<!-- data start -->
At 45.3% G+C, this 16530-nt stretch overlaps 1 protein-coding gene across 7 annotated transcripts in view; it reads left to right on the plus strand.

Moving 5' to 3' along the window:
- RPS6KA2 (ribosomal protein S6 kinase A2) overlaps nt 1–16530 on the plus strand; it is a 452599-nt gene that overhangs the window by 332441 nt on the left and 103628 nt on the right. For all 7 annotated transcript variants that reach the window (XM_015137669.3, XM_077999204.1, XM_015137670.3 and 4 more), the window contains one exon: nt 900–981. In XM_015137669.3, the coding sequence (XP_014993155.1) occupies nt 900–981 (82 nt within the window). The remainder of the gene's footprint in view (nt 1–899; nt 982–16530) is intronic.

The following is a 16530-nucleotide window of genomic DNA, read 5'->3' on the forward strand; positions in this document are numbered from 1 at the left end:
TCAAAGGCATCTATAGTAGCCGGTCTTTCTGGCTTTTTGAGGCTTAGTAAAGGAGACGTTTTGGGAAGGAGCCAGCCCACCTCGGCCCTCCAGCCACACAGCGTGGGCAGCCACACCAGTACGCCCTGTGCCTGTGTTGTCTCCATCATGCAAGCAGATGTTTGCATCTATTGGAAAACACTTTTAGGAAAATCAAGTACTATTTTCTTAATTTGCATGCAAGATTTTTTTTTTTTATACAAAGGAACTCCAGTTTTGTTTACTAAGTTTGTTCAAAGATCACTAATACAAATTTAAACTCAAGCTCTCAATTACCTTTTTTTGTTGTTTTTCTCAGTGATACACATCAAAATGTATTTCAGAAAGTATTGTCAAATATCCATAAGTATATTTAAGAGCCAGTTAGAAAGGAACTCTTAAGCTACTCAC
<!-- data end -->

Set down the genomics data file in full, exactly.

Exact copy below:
At 45.3% G+C, this 16530-nt stretch overlaps 1 protein-coding gene across 7 annotated transcripts in view; it reads left to right on the plus strand.

Moving 5' to 3' along the window:
- RPS6KA2 (ribosomal protein S6 kinase A2) overlaps nt 1–16530 on the plus strand; it is a 452599-nt gene that overhangs the window by 332441 nt on the left and 103628 nt on the right. For all 7 annotated transcript variants that reach the window (XM_015137669.3, XM_077999204.1, XM_015137670.3 and 4 more), the window contains one exon: nt 900–981. In XM_015137669.3, the coding sequence (XP_014993155.1) occupies nt 900–981 (82 nt within the window). The remainder of the gene's footprint in view (nt 1–899; nt 982–16530) is intronic.

The following is a 16530-nucleotide window of genomic DNA, read 5'->3' on the forward strand; positions in this document are numbered from 1 at the left end:
TCAAAGGCATCTATAGTAGCCGGTCTTTCTGGCTTTTTGAGGCTTAGTAAAGGAGACGTTTTGGGAAGGAGCCAGCCCACCTCGGCCCTCCAGCCACACAGCGTGGGCAGCCACACCAGTACGCCCTGTGCCTGTGTTGTCTCCATCATGCAAGCAGATGTTTGCATCTATTGGAAAACACTTTTAGGAAAATCAAGTACTATTTTCTTAATTTGCATGCAAGATTTTTTTTTTTTATACAAAGGAACTCCAGTTTTGTTTACTAAGTTTGTTCAAAGATCACTAATACAAATTTAAACTCAAGCTCTCAATTACCTTTTTTTGTTGTTTTTCTCAGTGATACACATCAAAATGTATTTCAGAAAGTATTGTCAAATATCCATAAGTATATTTAAGAGCCAGTTAGAAAGGAACTCTTAAGCTACTCAC